Student - December 4, 2008


Professor of Bioprocess Engineering René Wijffels and agrotechnologists from AFSG want to set up a pilot factory in Wageningen to breed algae for energy production. The pilot plant, which will cost about seven million euros, should make it clear whether producing algae is economically viable.

‘We want to compare three different production systems, as well as to develop production chains and get experience with these biological systems under changing circumstances’, says Wijffels, who presented his plans at an international conference on algae in Amsterdam yesterday.
Wijffels has drawn up a business plan that has been submitted to several ministries for assessment. At the conference he invited companies to cofinance the pilot factory. He is already working with fourteen companies, including energy providers, in a consortium at Wetsus research institute. Their aim is to develop suitable algae for the energy market. His draft plan for the factory was financed by Delta energy company. Algae can be used for various purposes, such as energy, fish feed, livestock feed, water purification and chemicals. ‘The most feasible idea seems to be a combination of products’, says Wijffels. In the pilot factory he focuses specifically on the lipids and alkanes, which can be turned into biodiesel and a petrol-like fuel respectively.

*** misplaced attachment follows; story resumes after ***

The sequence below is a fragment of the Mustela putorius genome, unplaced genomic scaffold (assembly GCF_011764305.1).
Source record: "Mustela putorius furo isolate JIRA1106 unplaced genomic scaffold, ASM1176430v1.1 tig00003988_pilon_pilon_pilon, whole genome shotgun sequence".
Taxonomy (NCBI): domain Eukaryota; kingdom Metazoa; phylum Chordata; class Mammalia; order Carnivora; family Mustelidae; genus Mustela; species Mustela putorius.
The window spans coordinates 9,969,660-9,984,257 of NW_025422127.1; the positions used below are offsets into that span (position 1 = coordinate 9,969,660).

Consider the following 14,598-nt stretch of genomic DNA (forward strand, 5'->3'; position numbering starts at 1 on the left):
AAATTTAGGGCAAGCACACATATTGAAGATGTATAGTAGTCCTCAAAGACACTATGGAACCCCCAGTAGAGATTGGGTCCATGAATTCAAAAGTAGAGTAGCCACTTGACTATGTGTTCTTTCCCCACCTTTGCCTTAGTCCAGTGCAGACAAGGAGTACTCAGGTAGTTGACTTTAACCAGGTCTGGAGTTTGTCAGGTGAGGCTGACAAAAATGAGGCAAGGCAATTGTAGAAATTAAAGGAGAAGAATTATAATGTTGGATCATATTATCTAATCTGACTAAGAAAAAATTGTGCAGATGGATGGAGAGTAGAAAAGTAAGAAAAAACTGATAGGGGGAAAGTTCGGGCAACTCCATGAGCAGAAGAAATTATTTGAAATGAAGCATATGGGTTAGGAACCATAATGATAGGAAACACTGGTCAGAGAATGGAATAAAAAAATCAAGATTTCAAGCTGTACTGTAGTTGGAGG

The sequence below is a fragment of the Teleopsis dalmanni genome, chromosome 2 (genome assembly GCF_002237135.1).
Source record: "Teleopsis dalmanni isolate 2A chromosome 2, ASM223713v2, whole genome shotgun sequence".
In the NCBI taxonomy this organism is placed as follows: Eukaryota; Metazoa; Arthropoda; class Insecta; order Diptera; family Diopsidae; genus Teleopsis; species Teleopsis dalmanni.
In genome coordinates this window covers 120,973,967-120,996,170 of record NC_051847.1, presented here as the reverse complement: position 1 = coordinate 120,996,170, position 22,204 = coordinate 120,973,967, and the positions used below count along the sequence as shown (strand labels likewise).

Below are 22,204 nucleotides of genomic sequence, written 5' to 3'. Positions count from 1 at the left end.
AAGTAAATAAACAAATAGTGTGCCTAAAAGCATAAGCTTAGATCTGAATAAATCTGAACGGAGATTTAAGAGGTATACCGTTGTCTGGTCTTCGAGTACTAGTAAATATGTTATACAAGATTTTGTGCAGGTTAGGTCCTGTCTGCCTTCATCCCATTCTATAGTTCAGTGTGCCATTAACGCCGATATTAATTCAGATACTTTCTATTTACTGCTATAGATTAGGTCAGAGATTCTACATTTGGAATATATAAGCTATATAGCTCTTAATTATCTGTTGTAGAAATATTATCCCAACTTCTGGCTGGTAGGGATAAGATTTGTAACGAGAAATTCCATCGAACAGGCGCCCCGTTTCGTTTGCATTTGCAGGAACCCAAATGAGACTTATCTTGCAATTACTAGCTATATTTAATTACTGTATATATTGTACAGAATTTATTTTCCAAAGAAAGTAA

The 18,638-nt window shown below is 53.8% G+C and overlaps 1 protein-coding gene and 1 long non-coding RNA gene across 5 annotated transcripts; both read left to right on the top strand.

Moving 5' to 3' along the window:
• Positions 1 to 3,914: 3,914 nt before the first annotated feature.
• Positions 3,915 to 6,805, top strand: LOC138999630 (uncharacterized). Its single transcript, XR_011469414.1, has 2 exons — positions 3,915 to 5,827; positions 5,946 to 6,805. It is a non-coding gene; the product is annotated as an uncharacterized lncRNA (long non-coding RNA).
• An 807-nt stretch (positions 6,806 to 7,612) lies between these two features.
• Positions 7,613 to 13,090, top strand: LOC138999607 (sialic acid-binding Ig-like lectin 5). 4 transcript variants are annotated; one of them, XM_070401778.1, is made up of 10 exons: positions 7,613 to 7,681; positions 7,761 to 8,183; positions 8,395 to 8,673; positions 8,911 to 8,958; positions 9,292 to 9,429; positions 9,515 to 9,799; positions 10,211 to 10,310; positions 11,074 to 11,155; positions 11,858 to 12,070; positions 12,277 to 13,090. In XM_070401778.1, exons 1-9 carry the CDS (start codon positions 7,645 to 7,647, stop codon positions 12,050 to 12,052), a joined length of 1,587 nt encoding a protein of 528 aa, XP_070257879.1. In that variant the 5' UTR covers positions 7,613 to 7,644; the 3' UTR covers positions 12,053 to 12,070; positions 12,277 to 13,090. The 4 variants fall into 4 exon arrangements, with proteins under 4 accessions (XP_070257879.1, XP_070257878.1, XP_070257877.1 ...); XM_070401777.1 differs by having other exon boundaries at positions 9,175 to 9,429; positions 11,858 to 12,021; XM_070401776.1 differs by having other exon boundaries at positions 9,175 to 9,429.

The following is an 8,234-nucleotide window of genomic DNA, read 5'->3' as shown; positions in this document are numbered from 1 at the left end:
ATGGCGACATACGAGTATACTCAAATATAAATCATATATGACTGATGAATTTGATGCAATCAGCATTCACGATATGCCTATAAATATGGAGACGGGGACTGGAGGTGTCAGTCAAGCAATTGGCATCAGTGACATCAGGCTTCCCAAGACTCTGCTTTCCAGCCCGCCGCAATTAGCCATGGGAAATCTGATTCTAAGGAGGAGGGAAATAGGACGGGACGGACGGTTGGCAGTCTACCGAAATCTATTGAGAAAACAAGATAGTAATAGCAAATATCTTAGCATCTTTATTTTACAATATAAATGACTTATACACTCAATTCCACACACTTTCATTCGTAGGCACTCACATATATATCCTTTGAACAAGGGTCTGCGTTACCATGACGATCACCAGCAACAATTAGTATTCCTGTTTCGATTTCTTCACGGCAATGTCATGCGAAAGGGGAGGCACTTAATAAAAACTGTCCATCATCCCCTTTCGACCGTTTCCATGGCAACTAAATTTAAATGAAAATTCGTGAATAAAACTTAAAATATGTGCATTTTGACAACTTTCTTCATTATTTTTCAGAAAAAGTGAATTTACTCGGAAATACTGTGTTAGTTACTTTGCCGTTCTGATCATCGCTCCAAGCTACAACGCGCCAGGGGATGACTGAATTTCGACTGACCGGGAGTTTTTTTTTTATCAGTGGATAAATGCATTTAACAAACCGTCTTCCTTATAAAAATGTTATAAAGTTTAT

Although the alga is a highly productive raw material, with current technology it takes more energy to produce algae than they generate. ‘Currently it costs two euros to produce a kilo of algae. That has to be brought down to well below one euro.’
Wijffels hopes to achieve this reduction in costs in the factory through the scale of production, more efficient water use and a smarter CO2 supply system.